When an employer acts against an employee for filing a complaint about workplace discrimination, harassment or unsafe conditions, this is employer retaliation. Workers may also experience retaliation after participating in a workplace investigation or asserting their rights under employment laws.
If you are experiencing retaliation in the workplace, it is important to know how to respond. Employees have certain protections against retaliation under both federal and Texas state laws.
Title VII of the Civil Rights Act of 1964
This federal law prohibits discrimination based on race, color, religion, sex or national origin. If you assert your Title VII rights and your employer retaliates, you can file a complaint with the Equal Employment Opportunity Commission. Nearly 56% of all charges filed with the EEOC are for retaliation.
Texas Labor Code Chapter 451
This state law protects employees from retaliation for reporting violations of state law or taking part in protected activities. This includes reporting unsafe working conditions, filing a wage claim or participating in a workers’ compensation claim.
The Texas Whistleblower Act
This act protects public employees who report illegal activities or violations of law by their employers. Retaliation against whistleblowers is prohibited.
5 action steps
Employer retaliation claims are complex and challenging. The following steps may increase your chances of a successful claim:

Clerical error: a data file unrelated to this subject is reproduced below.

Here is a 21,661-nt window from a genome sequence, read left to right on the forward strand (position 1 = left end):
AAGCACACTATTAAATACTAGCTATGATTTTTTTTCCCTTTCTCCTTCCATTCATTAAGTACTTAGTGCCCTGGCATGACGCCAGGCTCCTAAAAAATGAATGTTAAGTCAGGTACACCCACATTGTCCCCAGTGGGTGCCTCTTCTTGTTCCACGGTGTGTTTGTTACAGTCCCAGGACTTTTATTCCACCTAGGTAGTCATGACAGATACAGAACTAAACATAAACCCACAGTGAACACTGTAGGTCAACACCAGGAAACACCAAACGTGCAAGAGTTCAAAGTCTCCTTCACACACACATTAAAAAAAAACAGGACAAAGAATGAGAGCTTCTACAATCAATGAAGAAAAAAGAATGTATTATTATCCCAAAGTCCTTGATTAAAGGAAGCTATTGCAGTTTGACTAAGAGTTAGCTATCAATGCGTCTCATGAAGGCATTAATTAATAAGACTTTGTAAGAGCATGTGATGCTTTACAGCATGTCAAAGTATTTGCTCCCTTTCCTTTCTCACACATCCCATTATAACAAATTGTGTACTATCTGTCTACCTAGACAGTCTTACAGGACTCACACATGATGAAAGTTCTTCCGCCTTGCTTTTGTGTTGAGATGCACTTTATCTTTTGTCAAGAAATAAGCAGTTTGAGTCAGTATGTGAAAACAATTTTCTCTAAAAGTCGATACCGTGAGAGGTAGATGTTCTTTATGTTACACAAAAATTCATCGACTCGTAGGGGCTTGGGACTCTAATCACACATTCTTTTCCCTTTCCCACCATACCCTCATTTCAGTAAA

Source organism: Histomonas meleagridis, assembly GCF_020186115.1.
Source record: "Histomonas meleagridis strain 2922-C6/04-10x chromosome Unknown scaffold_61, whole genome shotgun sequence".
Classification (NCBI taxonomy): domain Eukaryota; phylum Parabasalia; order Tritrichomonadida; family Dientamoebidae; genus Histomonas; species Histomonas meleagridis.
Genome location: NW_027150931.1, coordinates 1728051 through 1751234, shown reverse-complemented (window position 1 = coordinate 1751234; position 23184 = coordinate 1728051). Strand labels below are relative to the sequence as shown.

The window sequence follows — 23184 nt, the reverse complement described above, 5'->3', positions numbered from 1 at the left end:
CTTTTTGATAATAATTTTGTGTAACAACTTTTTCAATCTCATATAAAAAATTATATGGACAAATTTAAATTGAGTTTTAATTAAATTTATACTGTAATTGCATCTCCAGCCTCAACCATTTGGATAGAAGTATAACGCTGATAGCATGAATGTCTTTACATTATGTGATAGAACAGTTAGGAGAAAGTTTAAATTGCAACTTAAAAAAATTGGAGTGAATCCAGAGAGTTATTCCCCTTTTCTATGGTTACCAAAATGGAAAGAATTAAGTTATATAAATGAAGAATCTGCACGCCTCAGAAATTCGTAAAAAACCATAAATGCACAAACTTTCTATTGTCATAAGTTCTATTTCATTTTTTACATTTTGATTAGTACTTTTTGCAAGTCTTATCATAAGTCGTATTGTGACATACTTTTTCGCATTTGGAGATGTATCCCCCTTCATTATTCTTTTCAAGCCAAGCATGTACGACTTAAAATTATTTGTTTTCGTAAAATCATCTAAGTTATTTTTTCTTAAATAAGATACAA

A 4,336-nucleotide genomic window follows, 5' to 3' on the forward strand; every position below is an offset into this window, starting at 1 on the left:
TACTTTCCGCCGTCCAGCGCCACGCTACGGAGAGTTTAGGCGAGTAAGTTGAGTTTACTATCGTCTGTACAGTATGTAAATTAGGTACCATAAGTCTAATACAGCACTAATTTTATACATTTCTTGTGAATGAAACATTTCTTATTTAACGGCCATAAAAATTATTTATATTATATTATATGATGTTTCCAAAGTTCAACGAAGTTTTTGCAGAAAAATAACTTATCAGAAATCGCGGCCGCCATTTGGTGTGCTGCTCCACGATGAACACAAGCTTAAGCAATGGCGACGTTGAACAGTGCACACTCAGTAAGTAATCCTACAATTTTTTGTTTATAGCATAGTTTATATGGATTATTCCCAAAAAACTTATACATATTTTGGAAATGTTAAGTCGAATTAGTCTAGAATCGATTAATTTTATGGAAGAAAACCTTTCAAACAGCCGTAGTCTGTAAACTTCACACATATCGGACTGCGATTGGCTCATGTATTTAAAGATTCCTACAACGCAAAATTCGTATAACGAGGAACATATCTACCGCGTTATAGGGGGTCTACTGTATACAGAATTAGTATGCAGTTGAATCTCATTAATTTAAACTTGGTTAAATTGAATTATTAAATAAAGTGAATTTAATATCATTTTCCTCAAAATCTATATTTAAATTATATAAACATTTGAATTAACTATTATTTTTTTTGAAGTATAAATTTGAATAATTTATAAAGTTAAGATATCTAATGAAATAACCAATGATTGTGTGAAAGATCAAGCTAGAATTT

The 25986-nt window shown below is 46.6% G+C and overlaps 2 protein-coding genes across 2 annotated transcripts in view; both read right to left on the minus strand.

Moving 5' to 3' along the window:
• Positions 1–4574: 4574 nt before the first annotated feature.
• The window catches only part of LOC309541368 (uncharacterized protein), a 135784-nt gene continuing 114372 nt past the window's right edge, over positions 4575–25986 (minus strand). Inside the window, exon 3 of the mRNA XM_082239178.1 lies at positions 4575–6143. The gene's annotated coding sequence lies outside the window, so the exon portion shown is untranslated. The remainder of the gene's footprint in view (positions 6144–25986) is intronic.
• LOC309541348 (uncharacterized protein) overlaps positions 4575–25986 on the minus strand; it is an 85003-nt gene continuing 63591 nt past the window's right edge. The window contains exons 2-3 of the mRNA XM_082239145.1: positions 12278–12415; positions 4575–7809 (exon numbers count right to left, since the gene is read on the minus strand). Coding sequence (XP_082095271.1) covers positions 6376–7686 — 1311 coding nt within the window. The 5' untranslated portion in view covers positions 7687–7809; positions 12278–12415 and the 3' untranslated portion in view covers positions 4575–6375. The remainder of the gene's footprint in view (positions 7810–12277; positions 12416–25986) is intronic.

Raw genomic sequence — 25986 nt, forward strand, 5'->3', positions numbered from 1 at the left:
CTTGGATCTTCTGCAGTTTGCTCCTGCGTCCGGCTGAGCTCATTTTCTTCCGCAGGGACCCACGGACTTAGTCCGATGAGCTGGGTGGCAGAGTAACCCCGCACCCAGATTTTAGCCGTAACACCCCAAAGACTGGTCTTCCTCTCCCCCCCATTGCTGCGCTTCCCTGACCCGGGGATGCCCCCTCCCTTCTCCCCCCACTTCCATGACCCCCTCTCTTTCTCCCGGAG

- Document everything: Keep detailed records of the retaliatory actions and any evidence like emails or texts.
- Review company policies: Understand your company’s policies related to retaliation. This information will help you understand your rights and how to proceed.
- File an internal complaint: If your company has a procedure for reporting workplace issues, follow it. Keep a copy of your complaint for your records.
- File a complaint with a government agency: You may need to file a complaint with the EEOC or the Texas Workforce Commission. Be aware of any filing deadlines to preserve your rights.
- Maintain professionalism: Continue to do your job well and behave professionally. Any acts of insubordination or misconduct could weaken your position.
Employers have a responsibility to provide a safe and equitable workplace. Employees have legally protected rights to speak out when they experience unfair treatment.